Don’t existing laws ensure that animals in labs are treated humanely?
No. There are no regulations that govern the conduct of an experiment, limits what animals are forced to endure, or prevents the duplication of painful experiments. Animals are routinely infected with diseases they would never normally contract, cut open, burned, starved, driven insane, poisoned, and killed—and it’s all legal. The March of Dimes, a charity that funds animal studies, has paid experimenters to sew cats’ eyes shut for a year and then kill them; keep monkeys in restraints for days at a time; give ferrets and other animals severe brain damage; and addict rats and newborn opossums to alcohol, nicotine, and cocaine. The only federal law that offers any sort of protection for animals in laboratories, the Animal Welfare Act, deals primarily with housekeeping issues, such as cage size.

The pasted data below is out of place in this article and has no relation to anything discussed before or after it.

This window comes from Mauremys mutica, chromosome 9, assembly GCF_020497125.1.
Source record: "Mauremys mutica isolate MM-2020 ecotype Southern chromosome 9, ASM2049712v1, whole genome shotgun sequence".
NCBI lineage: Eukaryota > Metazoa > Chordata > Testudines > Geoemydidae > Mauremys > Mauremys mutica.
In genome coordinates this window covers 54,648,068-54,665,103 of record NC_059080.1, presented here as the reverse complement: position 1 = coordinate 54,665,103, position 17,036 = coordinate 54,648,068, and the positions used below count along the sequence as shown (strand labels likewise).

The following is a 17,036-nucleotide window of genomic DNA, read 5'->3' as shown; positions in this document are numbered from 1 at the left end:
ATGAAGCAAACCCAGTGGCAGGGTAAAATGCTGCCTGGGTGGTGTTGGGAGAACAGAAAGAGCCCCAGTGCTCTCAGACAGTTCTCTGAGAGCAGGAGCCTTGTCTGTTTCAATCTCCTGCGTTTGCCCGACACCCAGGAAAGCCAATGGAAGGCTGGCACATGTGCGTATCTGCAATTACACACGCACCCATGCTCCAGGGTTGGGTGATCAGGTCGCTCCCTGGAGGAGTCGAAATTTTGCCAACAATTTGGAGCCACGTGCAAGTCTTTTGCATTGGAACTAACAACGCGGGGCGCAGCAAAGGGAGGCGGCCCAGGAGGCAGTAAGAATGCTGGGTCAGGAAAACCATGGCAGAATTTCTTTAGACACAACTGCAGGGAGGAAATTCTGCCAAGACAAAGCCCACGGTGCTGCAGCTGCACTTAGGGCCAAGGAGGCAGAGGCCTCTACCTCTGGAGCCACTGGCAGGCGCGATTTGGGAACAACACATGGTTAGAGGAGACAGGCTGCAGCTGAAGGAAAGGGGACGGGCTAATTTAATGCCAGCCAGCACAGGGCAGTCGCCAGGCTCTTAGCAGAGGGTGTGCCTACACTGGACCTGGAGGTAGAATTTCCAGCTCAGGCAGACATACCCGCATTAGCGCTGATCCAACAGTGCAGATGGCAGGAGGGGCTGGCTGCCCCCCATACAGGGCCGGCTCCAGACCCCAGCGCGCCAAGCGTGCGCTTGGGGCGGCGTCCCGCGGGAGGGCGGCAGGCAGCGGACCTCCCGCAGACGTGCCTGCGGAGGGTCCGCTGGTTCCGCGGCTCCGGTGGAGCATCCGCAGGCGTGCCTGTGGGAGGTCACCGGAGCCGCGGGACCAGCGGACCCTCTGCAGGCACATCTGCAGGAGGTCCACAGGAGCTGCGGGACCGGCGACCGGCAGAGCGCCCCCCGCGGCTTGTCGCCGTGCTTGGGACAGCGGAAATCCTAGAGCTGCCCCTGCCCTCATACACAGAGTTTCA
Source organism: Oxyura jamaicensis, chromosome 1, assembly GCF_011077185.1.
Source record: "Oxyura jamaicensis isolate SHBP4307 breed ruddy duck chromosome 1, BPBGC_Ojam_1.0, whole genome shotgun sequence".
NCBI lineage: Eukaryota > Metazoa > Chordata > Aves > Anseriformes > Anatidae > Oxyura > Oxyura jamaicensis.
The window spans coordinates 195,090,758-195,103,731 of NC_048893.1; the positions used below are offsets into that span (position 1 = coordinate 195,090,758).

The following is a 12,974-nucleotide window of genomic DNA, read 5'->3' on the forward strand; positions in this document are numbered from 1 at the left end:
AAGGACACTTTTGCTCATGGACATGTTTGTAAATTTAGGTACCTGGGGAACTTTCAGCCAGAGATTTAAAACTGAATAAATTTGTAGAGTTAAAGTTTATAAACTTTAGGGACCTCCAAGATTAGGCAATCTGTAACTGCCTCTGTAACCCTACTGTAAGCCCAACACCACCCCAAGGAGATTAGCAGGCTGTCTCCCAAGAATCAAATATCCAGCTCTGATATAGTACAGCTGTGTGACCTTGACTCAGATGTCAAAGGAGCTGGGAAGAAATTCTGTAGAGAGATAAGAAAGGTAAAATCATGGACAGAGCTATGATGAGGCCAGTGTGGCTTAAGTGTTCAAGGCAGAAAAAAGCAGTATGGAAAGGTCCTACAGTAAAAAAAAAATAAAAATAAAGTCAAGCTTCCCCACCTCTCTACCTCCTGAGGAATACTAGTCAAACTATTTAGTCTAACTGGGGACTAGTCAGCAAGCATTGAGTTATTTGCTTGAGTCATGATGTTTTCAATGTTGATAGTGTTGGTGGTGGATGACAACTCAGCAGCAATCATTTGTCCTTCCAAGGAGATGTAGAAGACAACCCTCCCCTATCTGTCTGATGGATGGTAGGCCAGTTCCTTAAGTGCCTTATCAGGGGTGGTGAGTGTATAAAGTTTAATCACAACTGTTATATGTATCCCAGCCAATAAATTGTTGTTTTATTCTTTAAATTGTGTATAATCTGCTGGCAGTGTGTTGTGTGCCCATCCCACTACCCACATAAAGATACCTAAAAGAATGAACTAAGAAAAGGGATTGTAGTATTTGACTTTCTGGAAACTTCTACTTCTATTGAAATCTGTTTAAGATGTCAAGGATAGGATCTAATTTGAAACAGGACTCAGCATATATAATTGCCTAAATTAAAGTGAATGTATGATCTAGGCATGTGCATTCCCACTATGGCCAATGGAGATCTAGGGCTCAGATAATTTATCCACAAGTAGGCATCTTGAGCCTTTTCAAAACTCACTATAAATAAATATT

Even when cages are clean, animals in laboratories are still deprived of everything that makes life worthwhile—the companionship of others of their own kind, fresh air, freedom to run or climb, and the ability to make even the simplest choices about their lives. After months, years, and sometimes decades of being poked and prodded, they die or are killed—hardly an ethical way of treating another sentient being.
To learn more about the lives of these animals, see PETA’s factsheets on Animal Experimentation.